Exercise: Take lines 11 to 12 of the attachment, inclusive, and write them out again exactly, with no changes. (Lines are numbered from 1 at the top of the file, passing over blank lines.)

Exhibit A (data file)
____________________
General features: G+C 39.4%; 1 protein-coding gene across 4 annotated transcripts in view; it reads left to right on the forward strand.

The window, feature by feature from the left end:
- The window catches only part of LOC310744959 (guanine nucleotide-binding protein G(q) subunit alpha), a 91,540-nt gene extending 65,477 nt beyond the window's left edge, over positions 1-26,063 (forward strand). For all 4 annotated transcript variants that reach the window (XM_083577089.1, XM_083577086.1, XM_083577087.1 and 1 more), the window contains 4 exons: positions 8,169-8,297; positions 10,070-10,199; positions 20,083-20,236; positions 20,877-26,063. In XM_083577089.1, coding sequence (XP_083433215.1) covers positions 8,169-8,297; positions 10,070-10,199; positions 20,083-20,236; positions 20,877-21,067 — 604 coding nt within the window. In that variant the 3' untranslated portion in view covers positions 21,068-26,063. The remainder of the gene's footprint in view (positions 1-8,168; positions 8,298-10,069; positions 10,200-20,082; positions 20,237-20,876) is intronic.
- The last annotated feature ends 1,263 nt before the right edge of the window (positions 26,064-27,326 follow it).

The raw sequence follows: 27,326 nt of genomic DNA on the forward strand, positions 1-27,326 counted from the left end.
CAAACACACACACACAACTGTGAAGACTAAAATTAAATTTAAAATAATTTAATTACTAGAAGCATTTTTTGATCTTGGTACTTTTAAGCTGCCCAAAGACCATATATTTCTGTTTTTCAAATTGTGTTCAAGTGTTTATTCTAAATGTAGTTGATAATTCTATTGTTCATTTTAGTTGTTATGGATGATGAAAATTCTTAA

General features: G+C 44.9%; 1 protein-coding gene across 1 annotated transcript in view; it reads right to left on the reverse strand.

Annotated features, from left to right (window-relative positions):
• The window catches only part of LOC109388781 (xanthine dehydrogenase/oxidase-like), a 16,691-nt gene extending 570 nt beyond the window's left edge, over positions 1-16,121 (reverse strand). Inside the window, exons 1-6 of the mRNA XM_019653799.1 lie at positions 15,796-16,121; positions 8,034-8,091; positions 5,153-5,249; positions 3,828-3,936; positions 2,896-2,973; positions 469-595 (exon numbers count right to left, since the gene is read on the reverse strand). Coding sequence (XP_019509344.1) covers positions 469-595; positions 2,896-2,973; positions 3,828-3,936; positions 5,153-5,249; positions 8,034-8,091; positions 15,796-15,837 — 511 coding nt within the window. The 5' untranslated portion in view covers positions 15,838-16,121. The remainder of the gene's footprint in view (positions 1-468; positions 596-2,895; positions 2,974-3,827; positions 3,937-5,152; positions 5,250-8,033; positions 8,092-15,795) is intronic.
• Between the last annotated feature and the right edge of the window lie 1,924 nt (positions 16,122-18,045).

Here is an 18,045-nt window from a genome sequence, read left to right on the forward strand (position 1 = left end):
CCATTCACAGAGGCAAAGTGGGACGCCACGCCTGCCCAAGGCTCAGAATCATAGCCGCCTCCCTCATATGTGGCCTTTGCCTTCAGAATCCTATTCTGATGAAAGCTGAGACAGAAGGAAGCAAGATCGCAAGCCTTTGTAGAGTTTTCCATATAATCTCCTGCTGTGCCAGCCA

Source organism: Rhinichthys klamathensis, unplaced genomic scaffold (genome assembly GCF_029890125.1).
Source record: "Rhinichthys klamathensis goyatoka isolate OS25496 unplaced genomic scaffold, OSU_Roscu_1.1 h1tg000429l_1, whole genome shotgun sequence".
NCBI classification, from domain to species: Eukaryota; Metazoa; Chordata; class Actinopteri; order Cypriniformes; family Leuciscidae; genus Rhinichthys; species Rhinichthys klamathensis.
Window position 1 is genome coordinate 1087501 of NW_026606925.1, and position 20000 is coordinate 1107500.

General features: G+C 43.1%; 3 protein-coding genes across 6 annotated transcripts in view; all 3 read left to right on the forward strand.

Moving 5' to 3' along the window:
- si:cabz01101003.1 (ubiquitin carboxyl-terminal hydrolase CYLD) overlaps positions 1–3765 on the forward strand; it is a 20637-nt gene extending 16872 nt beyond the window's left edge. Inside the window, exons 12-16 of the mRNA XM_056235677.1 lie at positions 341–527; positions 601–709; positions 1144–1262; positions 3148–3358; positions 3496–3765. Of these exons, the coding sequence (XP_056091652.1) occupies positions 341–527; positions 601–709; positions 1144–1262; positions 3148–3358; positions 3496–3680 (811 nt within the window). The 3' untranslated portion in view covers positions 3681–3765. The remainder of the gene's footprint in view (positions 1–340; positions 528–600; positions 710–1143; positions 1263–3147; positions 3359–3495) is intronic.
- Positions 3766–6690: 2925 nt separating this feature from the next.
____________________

Here is an 18,045-nt window from a genome sequence, read left to right on the forward strand (position 1 = left end):
CCATTCACAGAGGCAAAGTGGGACGCCACGCCTGCCCAAGGCTCAGAATCATAGCCGCCTCCCTCATATGTGGCCTTTGCCTTCAGAATCCTATTCTGATGAAAGCTGAGACAGAAGGAAGCAAGATCGCAAGCCTTTGTAGAGTTTTCCATATAATCTCCTGCTGTGCCAGCCA